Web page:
• Consultation should begin early in the process, such that indigenous peoples have a meaningful opportunity to engage in the decision-making process and any document or policy development;
  • Communication should continue regularly throughout the development process and management activities. Managers should consider developing a communication plan with the indigenous peoples as a means of achieving a shared understanding regarding planning and development.
  • Both sides should clearly articulate the roles and responsibilities of all parties and be accountable for those roles and responsibilities.
  • Managers should work to be as transparent as possible throughout the process.
  • Managers should develop an on-going relationship with indigenous groups that results in an effective exchange of data and information, taking into consideration the need to protect sensitive information.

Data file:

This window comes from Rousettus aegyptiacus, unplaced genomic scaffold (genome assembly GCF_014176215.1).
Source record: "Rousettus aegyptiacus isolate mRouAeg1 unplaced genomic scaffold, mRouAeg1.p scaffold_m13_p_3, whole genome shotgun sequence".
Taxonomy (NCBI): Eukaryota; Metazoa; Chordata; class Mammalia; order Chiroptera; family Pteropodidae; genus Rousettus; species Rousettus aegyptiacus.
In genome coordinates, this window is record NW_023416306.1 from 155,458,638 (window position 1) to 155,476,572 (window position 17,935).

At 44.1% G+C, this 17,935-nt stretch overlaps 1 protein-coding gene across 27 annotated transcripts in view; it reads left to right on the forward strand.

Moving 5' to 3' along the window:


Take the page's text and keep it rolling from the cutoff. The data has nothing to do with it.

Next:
• Agencies should provide adequate financial resources to the consultation process.
  • The agency should keep a proper and thorough administrative record of all actions.

Special procedures are shown in Section 8 of the NOAA Policy for consultation with Alaska Native Corporations, and Section 9 addresses implementation.

Case Study

Olympic Coast National Marine Sanctuary's Intergovernmental Policy Council


Guidelines for Native American Monitors/Consultants (Native American Heritage Commission)

A Guidance Document for Characterizing Tribal Cultural Landscapes (BOEM, 2015).

A Guidance Document for Characterizing Native Hawaiian Cultural Landscapes (BOEM, 2017).

Consultation with Indian Tribes in the Section 106 Review Process: a Handbook. (Advisory Council on Historic Preservation, ACHP, 2008).

Handbook for Integrating NEPA and Section 106 (BOEM, 2017)

NOAA Procedures for Government to Government Consultation with Federally Recognized Tribes

Consultation with Native Hawaiian Organizations (Department of the Interior, 2013)

Tribal Consultation: Best Practices in Historic Preservation (NATHPO, 2005)

A `Ikena I Kai (Seaward Viewsheds): Inventory of Terrestrial Properties for Assessment of Marine Viewsheds on the Main Eight Hawaiian Islands (BOEM, 2017)